Abilene City Hall is taking seriously a threat from a man to confiscate more than $1 billion in computers and other city property as repayment for a 1989 house demolition - even if the amount raised eyebrows.
"We don't have nearly that many computers," City Attorney Sharon Hicks said.
On Wednesday, Hicks e-mailed city employees advising them of the warning from "Mr. Allan Douglas Fountain, now known as Al-Yahnai Fountain Hawkins."
Hicks cautioned employees to alert an official if anyone called or arrived in person requesting city property. So far Fountain has not attempted to take any property, Hicks said. The city issued a cease-and-desist order against him.
"Right now we are just proceeding with the alert until he takes more steps," Hicks said.
The dispute stems from the 1989 demolition of Fountain's house at 600 Virgil St., located off T&P Lane, where the House of Yahweh headquarters is located. The religious sect, labeled a cult by some, was started by former Abilene police officer Bill Hawkins, now known as Yisrayl Hawkins. Many of Hawkins' followers changed their last name to match his.
A House of Yahweh spokeswoman said she did not know Allan Douglas Fountain or Al-Yahnai Fountain Hawkins but would ask him to return a reporter's phone call if he was located.
The phone call was not returned. Neither name is listed in the Abilene phone book.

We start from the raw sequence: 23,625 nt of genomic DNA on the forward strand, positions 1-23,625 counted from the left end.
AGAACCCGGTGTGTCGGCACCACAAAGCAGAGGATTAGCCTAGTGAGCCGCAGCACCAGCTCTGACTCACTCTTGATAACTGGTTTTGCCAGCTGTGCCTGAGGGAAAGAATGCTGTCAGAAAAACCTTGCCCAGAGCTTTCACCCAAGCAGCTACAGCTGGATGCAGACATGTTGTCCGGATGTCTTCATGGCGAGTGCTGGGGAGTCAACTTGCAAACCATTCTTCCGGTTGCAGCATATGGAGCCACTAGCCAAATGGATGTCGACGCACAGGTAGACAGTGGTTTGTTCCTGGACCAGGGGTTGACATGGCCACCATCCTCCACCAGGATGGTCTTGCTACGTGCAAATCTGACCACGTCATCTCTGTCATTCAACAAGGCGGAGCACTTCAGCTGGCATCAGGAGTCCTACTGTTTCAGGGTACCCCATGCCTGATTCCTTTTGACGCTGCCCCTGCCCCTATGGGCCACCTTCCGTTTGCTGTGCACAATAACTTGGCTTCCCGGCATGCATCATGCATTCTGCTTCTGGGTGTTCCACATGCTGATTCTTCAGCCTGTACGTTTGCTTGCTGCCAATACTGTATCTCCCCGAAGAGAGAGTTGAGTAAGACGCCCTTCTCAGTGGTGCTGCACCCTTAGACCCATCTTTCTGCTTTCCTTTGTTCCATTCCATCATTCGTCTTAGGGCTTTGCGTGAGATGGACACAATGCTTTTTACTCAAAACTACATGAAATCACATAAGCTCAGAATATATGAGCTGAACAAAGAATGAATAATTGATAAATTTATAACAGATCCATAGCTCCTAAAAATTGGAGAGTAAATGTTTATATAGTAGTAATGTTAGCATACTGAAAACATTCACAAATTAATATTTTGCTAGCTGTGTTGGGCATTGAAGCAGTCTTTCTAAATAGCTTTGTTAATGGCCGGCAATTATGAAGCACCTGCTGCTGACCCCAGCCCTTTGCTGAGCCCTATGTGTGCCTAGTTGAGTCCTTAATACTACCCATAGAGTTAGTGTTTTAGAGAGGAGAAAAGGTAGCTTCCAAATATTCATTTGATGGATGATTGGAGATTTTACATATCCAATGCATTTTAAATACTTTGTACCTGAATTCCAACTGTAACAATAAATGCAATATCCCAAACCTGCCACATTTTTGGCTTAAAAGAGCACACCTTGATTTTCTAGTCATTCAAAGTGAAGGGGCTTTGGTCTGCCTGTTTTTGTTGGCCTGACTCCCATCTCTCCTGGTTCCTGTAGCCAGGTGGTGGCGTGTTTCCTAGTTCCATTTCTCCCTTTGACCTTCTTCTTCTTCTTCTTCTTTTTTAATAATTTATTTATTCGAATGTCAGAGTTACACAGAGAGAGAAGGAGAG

Hicks said that in 1989, before she became city attorney, Fountain filed suit against the city. His house had been condemned in January of that year and demolished. Fountain was ordered by the city to remove the rubble.
Hicks said the house had burned, and the city cleared the lot when Fountain failed to.
Fountain's suit was filed in state district court, but was transferred to federal court, Hicks said, because one part of it alleged the city did not follow due process, a constitutional issue.
The suit alleged the due process issue arose when the city failed to "properly declare the house a nuisance," Hicks said. In 1991, U.S. District Judge Sam Cummings issued a summary judgment in the city's favor, dismissing the suit.
The suit also alleged an "action for slander of title" because the city filed a lien on the property to pay for its removal. It also claimed the city trespassed on Fountain's property. The entire suit was dismissed in Cummings' order, Hicks said.
Recently, Fountain began sending letters to the city requesting information on employees from 1989 such as bank account numbers, Hicks said, but the city did not respond.
Hicks said the city is not taking extra precautions other than alerting employees. Most of the city's vehicles are police cars, Hicks said, which would be difficult to steal. Heavy equipment operators were sent a memo advising them of Fountain's threat to take city property.
"We continue to take the same safeguards we normally do," Hicks said